Unless directly collaborating with a librettist such as William Plomer, Britten is generally circumspect about his current projects in his letters. Readers looking for revelations about War Requiem will be disappointed: apart from arrangements concerning the commissioning of the work, and the inevitable consultations over the engagement of singers and the conductor for its premiere, there is little to be read about the piece other than an occasional progress report. Britten’s letter of 16 February 1961 to the German baritone Dietrich Fischer-Dieskau, in which he invites him, ‘with great temerity’, to sing in the premiere of War Requiem, summarizes his own view of the work at a point only a few weeks before he began work on the composition draft:

I am writing what I think will be one of my most important works. It is a full-scale Requiem Mass for chorus and orchestra (in memory of those of all nations who died in the last war), and I am interspersing the Latin text with many poems of a great English poet, Wilfred Owen, who was killed in the First World War. These magnificent poems, full of the hate of destruction, are a kind of commentary on the Mass; they are, of course, in English. These poems will be set for tenor and baritone, with an accompaniment of chamber orchestra, placed in the middle of the other forces. They will need singing with the utmost beauty, intensity and sincerity.

Otherwise, Britten’s decision to incorporate Owen’s poetry, its selection and its mapping into the timeless Latin of the Mass for the Dead, where it forms an integrated Owen song-cycle, is seldom mentioned in the correspondence beyond mere reporting of the fact.

Much of the impact of the anti-war message of War Requiem lay in Britten’s strategic placing of his Owen settings in relation to the Latin Mass, where the horrors of the poet’s experience in the trenches are used to undermine the ritual mourning of church and state. The immediacy of the musical expression of the work – for example, its obvious allusions to the Requiem of Verdi – touched the wider public in a way that no work by Britten had previously, with the possible exception of Peter Grimes in 1945. Against the background of contemporary anxieties about the Berlin Wall, the Cuban missile crisis, the expansion of hostilities in the Vietnam War, and the fiftieth anniversary of the outbreak of the First World War in 1964, Britten’s lament for the dead of two world wars and the consequences of war could not have been more timely, and the socio-political climate of the early 1960s undoubtedly made its own contribution to War Requiem’s international success. Such unprecedented acclaim for the work was unexpected by Britten, who seems to have been genuinely taken aback by its popularity.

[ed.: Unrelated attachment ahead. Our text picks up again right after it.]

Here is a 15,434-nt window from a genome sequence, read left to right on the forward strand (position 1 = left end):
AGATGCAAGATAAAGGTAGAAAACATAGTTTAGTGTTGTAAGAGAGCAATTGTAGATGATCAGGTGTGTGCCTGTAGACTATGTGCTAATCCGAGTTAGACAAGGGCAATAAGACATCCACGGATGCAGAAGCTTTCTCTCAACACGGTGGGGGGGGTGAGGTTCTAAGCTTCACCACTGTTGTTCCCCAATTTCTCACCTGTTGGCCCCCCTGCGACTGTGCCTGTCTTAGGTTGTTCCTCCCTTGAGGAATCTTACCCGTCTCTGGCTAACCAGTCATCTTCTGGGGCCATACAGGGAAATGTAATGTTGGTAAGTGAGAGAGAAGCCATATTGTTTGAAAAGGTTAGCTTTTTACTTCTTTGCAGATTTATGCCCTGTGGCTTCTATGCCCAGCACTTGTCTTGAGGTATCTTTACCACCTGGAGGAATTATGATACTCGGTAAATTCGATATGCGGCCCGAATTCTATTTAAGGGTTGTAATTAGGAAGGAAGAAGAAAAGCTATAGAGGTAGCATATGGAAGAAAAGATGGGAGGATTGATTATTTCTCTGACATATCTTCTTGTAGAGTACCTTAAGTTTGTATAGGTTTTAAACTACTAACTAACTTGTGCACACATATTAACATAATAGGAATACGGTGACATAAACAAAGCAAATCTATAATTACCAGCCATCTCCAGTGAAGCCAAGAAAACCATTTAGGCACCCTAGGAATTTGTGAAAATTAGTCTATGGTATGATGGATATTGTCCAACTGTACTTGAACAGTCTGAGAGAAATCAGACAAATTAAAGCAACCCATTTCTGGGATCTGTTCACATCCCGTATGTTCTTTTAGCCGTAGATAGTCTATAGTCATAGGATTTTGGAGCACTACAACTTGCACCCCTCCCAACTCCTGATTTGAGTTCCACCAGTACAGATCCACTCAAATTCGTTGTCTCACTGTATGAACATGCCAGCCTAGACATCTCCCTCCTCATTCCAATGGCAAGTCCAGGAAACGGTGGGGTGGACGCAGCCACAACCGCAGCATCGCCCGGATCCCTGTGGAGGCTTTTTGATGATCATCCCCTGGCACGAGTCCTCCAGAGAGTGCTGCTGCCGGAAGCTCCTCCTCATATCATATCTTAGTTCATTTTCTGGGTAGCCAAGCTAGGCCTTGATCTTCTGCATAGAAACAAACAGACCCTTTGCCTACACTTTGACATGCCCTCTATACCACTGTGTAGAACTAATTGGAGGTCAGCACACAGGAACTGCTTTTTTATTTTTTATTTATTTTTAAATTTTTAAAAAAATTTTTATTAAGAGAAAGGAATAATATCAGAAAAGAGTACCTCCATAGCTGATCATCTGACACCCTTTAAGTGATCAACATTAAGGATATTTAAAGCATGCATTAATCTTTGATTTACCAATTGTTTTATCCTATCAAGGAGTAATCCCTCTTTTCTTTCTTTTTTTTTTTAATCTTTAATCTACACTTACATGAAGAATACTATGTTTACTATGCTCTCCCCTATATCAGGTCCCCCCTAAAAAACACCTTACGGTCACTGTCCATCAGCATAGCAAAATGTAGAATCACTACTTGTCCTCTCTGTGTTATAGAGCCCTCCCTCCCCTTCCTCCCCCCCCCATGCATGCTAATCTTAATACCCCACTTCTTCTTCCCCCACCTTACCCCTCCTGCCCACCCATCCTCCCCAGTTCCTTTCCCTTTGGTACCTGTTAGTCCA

In the immediate aftermath of the premiere, which, musically, was beset by problems concerning the cathedral’s acoustics and the unavailability of the Russian soprano Galina Vishnevskaya (she was refused permission by the Soviet authorities), Britten remains modest in his response to the tidal wave of congratulatory letters and telegrams: ‘I am, at the moment, only too aware of where it falls short of the idea, which is so close to my heart’, he writes to Plomer on 5 June 1962 in response to a warm letter from the writer; and to others the composer generally deflects comments about the music, preferring instead to concentrate on the fact that the message of the work had been understood – ‘the main point really’, as he told the director Basil Coleman.